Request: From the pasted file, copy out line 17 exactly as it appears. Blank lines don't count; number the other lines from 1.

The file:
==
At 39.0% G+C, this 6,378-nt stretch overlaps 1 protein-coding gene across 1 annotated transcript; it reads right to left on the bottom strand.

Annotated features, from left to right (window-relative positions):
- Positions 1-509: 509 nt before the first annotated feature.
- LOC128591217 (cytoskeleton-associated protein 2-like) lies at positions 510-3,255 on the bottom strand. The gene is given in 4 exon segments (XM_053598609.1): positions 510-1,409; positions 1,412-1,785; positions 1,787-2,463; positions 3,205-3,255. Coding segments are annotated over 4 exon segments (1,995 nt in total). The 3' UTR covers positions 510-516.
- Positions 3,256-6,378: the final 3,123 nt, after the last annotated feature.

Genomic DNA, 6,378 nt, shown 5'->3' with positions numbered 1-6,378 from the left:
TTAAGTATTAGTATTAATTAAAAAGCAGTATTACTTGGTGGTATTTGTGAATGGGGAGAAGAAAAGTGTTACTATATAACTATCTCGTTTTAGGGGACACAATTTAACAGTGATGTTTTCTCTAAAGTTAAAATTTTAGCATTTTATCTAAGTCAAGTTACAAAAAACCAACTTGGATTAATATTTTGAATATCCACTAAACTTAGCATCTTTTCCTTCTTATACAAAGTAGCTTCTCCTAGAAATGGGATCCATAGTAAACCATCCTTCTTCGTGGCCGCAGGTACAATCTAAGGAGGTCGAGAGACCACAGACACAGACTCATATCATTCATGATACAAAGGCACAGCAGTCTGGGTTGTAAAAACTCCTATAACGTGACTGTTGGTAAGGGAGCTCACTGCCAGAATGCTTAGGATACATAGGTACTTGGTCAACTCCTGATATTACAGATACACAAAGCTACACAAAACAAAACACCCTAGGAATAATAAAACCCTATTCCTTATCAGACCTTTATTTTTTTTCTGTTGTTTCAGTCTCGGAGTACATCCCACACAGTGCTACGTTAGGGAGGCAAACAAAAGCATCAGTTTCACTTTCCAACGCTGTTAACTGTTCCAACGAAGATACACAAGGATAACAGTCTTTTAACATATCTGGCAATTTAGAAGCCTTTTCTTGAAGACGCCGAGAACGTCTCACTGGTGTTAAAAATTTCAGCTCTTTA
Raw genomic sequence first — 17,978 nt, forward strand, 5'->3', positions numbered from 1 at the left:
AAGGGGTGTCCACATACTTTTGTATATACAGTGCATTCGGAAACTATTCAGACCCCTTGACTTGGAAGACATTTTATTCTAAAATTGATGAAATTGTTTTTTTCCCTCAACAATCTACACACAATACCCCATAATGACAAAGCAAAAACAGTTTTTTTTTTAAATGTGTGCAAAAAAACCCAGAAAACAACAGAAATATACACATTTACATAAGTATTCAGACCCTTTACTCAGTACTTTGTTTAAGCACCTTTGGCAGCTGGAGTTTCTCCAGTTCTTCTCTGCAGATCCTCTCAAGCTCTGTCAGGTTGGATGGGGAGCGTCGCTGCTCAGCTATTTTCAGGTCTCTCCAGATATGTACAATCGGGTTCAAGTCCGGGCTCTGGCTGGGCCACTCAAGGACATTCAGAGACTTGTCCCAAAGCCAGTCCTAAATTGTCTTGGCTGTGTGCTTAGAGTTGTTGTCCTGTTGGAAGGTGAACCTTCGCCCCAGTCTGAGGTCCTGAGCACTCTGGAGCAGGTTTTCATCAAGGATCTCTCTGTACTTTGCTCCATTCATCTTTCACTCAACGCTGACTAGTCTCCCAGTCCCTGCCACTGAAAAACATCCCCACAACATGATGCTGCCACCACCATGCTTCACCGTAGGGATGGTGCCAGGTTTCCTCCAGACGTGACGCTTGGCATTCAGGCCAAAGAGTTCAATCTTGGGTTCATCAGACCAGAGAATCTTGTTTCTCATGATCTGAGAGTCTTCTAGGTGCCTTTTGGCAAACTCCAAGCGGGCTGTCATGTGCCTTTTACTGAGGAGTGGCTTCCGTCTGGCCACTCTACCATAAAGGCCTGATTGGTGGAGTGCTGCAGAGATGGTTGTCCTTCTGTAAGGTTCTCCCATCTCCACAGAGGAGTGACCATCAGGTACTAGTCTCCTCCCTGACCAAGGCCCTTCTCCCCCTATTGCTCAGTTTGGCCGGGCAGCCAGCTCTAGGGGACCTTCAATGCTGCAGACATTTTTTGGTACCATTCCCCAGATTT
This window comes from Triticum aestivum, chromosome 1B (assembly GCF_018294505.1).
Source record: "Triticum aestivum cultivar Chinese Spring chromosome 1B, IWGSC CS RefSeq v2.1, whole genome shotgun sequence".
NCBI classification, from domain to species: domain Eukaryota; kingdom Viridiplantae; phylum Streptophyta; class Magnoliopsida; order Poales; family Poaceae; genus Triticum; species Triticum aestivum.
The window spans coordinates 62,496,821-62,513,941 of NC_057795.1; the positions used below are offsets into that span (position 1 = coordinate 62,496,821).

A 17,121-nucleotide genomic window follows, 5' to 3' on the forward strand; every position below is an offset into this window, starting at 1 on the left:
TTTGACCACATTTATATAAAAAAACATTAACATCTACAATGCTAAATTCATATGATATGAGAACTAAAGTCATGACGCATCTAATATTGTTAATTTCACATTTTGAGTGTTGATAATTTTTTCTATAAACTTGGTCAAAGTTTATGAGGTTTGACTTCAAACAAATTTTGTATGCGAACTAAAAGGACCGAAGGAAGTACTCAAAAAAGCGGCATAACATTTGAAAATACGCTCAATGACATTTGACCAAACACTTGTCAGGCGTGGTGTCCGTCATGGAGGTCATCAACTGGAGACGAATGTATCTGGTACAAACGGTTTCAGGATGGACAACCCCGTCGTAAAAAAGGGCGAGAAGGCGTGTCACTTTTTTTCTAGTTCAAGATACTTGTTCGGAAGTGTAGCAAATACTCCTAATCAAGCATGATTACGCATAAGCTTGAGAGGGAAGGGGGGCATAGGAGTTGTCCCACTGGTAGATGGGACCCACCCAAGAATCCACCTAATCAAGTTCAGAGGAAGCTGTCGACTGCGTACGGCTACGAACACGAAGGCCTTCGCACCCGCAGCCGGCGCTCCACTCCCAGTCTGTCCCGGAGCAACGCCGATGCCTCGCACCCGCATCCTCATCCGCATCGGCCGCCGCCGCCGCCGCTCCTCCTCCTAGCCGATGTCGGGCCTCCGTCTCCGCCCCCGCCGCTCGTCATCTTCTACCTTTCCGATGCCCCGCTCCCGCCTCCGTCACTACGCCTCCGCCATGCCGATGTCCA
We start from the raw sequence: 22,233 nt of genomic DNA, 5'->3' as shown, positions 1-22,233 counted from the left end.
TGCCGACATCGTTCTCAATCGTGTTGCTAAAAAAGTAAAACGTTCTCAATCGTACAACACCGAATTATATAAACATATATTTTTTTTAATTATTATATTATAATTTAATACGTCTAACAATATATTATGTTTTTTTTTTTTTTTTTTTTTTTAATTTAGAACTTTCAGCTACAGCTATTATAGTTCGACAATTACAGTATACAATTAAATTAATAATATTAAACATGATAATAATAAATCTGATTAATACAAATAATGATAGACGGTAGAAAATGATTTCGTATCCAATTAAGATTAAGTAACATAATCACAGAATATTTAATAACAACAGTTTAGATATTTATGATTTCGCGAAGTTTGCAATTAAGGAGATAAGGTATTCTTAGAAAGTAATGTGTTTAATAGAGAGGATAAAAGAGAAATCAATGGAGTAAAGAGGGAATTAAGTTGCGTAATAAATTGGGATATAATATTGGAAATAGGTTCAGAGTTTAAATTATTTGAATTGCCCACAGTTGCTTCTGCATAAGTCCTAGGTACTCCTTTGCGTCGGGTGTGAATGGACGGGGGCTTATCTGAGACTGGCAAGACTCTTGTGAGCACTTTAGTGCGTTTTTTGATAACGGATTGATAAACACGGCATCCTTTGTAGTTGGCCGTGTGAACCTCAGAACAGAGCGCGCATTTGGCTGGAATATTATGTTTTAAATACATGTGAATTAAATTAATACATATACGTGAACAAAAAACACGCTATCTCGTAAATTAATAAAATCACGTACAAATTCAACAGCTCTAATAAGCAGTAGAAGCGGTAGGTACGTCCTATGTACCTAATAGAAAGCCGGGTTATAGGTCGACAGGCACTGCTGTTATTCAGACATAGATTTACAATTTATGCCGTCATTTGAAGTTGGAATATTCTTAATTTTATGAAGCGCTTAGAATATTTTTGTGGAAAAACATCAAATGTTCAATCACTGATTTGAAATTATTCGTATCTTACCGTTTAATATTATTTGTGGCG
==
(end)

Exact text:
TGCCGACATCGTTCTCAATCGTGTTGCTAAAAAAGTAAAACGTTCTCAATCGTACAACACCGAATTATATAAACATATATTTTTTTTAATTATTATATTATAATTTAATACGTCTAACAATATATTATGTTTTTTTTTTTTTTTTTTTTTTTAATTTAGAACTTTCAGCTACAGCTATTATAGTTCGACAATTACAGTATACAATTAAATTAATAATATTAAACATGATAATAATAAATCTGATTAATACAAATAATGATAGACGGTAGAAAATGATTTCGTATCCAATTAAGATTAAGTAACATAATCACAGAATATTTAATAACAACAGTTTAGATATTTATGATTTCGCGAAGTTTGCAATTAAGGAGATAAGGTATTCTTAGAAAGTAATGTGTTTAATAGAGAGGATAAAAGAGAAATCAATGGAGTAAAGAGGGAATTAAGTTGCGTAATAAATTGGGATATAATATTGGAAATAGGTTCAGAGTTTAAATTATTTGAATTGCCCACAGTTGCTTCTGCATAAGTCCTAGGTACTCCTTTGCGTCGGGTGTGAATGGACGGGGGCTTATCTGAGACTGGCAAGACTCTTGTGAGCACTTTAGTGCGTTTTTTGATAACGGATTGATAAACACGGCATCCTTTGTAGTTGGCCGTGTGAACCTCAGAACAGAGCGCGCATTTGGCTGGAATATTATGTTTTAAATACATGTGAATTAAATTAATACATATACGTGAACAAAAAACACGCTATCTCGTAAATTAATAAAATCACGTACAAATTCAACAGCTCTAATAAGCAGTAGAAGCGGTAGGTACGTCCTATGTACCTAATAGAAAGCCGGGTTATAGGTCGACAGGCACTGCTGTTATTCAGACATAGATTTACAATTTATGCCGTCATTTGAAGTTGGAATATTCTTAATTTTATGAAGCGCTTAGAATATTTTTGTGGAAAAACATCAAATGTTCAATCACTGATTTGAAATTATTCGTATCTTACCGTTTAATATTATTTGTGGCG